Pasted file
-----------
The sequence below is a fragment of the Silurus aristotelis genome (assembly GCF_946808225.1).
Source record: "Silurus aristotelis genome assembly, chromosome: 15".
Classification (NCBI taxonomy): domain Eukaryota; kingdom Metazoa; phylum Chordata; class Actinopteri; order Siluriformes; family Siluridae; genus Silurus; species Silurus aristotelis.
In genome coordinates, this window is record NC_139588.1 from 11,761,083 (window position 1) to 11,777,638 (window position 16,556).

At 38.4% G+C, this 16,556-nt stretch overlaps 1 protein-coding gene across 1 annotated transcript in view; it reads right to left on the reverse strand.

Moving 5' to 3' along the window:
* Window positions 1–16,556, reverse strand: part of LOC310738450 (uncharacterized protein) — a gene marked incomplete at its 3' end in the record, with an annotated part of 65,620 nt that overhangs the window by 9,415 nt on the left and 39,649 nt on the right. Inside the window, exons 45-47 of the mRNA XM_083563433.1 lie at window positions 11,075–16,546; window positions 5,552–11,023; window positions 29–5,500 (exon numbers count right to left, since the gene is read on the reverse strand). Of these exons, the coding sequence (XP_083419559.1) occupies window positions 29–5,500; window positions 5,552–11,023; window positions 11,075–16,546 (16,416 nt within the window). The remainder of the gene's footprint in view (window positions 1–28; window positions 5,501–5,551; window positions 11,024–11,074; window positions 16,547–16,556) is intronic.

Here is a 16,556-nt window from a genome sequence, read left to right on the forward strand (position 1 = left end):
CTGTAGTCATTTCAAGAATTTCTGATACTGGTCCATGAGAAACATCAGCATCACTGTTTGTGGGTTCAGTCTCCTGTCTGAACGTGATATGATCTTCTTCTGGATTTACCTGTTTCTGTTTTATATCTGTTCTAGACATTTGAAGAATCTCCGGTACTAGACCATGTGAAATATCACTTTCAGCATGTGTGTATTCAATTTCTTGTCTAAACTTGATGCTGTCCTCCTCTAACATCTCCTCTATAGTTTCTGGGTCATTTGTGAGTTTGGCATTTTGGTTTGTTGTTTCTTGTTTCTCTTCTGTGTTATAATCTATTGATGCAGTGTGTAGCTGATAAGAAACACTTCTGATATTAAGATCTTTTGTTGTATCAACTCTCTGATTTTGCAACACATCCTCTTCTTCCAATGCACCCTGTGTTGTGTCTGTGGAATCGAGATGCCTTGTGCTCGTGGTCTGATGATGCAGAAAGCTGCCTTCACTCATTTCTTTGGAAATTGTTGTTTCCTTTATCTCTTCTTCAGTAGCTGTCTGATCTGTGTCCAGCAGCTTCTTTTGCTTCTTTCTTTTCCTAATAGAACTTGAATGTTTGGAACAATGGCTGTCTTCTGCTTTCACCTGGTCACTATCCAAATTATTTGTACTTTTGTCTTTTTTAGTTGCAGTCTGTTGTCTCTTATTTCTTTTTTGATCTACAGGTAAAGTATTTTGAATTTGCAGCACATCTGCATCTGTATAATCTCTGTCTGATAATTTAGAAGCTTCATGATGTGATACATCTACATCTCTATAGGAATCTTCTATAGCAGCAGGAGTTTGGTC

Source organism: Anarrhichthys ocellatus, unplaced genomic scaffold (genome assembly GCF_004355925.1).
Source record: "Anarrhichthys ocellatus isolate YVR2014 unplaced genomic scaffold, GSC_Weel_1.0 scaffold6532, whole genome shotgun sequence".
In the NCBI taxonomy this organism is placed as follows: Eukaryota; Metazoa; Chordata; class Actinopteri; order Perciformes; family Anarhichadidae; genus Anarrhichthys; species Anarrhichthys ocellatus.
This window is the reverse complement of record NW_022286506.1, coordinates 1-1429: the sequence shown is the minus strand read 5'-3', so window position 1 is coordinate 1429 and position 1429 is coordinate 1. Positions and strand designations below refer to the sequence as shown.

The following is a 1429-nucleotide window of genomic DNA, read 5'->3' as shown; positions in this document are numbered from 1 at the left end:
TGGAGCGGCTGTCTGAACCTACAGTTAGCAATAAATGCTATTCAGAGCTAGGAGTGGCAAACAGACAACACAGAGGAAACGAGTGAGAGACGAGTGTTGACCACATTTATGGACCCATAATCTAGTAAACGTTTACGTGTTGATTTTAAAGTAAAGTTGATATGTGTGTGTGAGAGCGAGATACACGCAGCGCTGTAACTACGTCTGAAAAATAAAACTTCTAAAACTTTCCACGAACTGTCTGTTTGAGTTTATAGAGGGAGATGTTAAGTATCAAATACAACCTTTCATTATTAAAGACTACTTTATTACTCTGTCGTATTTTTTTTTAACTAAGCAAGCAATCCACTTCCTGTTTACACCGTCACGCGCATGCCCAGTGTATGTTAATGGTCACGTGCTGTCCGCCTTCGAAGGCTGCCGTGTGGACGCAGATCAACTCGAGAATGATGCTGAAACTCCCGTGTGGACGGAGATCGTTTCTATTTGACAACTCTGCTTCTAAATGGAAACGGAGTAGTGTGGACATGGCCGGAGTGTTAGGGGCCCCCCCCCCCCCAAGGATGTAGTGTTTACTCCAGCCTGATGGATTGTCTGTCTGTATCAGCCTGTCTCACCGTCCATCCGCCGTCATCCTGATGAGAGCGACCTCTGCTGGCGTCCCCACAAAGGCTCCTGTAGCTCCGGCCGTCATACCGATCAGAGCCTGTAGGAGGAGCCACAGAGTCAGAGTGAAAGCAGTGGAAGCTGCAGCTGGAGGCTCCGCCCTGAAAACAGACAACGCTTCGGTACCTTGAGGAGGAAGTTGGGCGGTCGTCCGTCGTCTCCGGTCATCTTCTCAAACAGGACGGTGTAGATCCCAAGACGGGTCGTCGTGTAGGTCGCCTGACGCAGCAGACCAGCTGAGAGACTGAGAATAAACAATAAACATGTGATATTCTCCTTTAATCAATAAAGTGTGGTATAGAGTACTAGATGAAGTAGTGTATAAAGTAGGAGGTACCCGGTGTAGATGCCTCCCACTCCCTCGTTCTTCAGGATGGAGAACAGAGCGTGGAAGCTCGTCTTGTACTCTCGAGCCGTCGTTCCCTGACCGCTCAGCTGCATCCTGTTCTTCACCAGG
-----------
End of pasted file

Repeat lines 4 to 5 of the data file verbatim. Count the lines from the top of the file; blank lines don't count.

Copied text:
In genome coordinates, this window is record NC_139588.1 from 11,761,083 (window position 1) to 11,777,638 (window position 16,556).

At 38.4% G+C, this 16,556-nt stretch overlaps 1 protein-coding gene across 1 annotated transcript in view; it reads right to left on the reverse strand.